I am writing this article after coming across the same issue a second time and having to spend a good chunk of time figuring my issue out. I found this to be a super sweet feature that sqlAlchemy allows us to do, and since I can abstract away the sqlAlchemy calls, making the code and my thinking a bit simpler than if I were to do it using simple sql.
I have two tables, and for my case, I need to join the results of an sql query in one table with the results of an sql query in another table.
While I cant show the exact endpoint, I will give a lay of the land, and setup 2 sample tables and a usecase that I hope will demonstrate the problem well.
- Books Table
- Bookmarks Table
In the case of these tables, suppose we have a case:
fetch bookmark_date, for existing books. If a book does not have any bookmarks, we would like to show it (using some processing in the endpoint, does not concern us how that happens).
How to go about doing that? well here it is simple, just do a join on the basis of Books.id == Bookmarks.book_id.
How do we proceed in the case of a more complicated query though? Say, For books having a location like X in the bookshop, we want to fetch their price, author information, as well as the number of bookmarks they have.
What I find to be a really intuitive approach here is to utilize what sqlalchemy calls subqueries. Sql also has subqueries, but instead of being written in the same line of code, these feel like more of an isolation. I really like how simple an operation like this can be made in sqlalchemy, greatly improving readability and the time I spend figuring out the query.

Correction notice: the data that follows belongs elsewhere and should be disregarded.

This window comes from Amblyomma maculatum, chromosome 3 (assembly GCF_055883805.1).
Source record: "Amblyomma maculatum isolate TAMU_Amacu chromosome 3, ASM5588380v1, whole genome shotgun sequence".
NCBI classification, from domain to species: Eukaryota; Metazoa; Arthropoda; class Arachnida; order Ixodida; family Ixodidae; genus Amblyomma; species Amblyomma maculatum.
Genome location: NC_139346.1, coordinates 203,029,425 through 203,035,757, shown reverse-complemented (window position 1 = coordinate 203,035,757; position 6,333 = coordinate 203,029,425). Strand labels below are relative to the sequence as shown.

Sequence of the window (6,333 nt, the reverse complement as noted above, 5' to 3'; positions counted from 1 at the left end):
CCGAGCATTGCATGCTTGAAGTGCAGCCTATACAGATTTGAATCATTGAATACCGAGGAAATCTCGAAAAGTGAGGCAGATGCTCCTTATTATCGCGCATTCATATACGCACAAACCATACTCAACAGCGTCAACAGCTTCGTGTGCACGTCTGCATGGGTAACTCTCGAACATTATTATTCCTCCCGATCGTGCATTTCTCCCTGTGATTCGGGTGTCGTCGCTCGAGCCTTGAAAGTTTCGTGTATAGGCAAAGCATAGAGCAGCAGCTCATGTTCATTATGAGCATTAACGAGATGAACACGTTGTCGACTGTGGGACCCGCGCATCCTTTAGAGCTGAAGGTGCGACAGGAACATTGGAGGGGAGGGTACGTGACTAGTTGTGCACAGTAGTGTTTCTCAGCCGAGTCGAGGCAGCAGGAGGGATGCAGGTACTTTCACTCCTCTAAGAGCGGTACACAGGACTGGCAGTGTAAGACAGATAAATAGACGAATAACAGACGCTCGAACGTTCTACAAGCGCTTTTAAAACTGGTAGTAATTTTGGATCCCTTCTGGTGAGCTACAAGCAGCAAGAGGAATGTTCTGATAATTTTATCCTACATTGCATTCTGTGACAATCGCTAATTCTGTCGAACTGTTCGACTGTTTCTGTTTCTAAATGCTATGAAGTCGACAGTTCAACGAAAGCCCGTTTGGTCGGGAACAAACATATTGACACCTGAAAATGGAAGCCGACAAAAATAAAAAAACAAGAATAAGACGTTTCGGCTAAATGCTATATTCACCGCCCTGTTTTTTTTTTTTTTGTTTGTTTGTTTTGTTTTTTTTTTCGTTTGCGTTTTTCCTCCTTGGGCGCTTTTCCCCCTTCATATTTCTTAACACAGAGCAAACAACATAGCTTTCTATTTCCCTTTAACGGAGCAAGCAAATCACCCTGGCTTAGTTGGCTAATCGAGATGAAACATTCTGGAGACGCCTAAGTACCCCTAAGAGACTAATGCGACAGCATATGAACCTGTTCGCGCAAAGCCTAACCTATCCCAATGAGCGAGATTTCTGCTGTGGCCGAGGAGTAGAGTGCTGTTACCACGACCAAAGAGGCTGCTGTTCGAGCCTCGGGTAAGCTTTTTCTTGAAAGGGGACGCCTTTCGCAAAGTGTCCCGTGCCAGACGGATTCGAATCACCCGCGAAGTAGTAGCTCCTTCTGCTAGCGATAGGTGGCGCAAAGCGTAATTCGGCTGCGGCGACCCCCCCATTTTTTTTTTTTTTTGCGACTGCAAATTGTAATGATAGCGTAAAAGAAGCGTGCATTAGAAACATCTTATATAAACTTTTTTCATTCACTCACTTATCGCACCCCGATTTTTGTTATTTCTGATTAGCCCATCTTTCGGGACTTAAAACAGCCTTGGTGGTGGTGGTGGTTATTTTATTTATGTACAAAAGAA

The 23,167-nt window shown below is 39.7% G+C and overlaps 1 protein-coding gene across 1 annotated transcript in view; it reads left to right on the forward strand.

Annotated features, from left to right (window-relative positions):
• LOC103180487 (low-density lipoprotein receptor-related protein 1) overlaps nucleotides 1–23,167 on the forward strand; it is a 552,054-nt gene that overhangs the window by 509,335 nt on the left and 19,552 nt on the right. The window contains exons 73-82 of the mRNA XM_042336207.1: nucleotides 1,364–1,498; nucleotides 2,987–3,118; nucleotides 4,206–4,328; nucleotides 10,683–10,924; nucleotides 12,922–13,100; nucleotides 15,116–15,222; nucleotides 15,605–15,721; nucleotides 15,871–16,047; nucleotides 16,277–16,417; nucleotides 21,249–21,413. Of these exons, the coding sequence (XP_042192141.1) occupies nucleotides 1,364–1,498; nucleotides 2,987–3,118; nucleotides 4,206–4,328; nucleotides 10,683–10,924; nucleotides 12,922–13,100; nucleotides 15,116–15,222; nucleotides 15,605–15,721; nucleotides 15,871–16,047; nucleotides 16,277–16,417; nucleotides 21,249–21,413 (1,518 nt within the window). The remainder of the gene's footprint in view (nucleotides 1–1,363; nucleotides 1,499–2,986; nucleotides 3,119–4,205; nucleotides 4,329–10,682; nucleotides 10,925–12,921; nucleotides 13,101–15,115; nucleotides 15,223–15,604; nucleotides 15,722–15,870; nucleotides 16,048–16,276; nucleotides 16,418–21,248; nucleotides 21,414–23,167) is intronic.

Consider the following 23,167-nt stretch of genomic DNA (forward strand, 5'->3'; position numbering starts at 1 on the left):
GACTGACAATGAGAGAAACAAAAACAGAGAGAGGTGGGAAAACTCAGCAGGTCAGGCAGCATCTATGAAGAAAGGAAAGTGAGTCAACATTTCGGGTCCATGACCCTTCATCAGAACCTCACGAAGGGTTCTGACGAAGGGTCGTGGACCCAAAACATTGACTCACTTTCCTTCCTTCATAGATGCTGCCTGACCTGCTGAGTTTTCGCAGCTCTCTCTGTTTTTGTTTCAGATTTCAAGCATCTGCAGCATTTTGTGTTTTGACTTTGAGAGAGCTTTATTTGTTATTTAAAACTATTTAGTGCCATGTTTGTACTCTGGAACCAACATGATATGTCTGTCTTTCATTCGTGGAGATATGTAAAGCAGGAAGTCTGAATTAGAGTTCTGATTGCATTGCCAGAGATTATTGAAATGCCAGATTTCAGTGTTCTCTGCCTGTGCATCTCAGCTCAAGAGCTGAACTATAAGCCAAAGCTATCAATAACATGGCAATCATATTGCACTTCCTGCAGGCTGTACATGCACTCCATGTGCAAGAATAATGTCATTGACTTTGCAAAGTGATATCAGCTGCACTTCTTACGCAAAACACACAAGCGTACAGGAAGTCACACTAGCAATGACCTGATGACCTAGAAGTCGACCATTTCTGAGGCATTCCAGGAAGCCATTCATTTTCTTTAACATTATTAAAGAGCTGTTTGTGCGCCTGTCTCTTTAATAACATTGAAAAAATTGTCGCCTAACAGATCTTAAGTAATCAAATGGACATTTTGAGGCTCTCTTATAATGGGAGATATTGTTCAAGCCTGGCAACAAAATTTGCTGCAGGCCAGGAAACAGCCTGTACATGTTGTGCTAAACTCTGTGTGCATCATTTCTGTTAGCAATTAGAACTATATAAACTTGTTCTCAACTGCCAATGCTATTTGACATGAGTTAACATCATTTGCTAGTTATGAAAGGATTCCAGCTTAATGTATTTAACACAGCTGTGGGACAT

Lets split this complex query, rather easily into different parts.
- For books having a location like X, return price, author information
- Fetch number of bookmarks for the book
In sqlalchemy this will be:
# Book and BookMark are the sqlalchemy classes corresponding # to each table books = Book.query.filter(Book.location == X) \ .with_entities(Book.id.label('book_id'), \ Book.location.label('location'), \ Book.price.label('price'), \ Book.author.label('author')).subquery() bookmarks = BookMark.query.with_entities( \ BookMark.book_id.label('book_id') \ func.count(BookMark.id).label(bookmark_count)) \ .group_by(BookMark.id).subquery()
Now here we have separated out books, and bookmarks into 2 individual subqueries, and can just think about them in terms of what each contains. All we need to do is join them, and we can do that as follows:
# The reason we do books.c.book_id is to index the column of # a particular subquery res = db.session.query(books.c.book_id, \ books.c.location, books.c.price, \ books.c.author, bookmarks.c.bookmark_count) \ .join(books, books.c.book_id == bookmarks.c.book_id)
And, that is it. That is all we need to do to get this and even more complicated queries, maybe something requiring more operations from each or a single table.
This was an example I replicated from something I was working on at work, of course, I cant show exactly that, but my problem was similar to that of the example shown. I had tried looking around a bunch of blogs and stack exchange posts failing to find a good way of implementing this in SQL. I later realized that I would have had to port that SQL to sqlAlchemy code. This in my opinion works better just development-wise, because we are able to abstract out the two complicated queries, thinking just in terms of data we need, and not getting too involved in the syntax or ordering.
Anyways, hope this helps.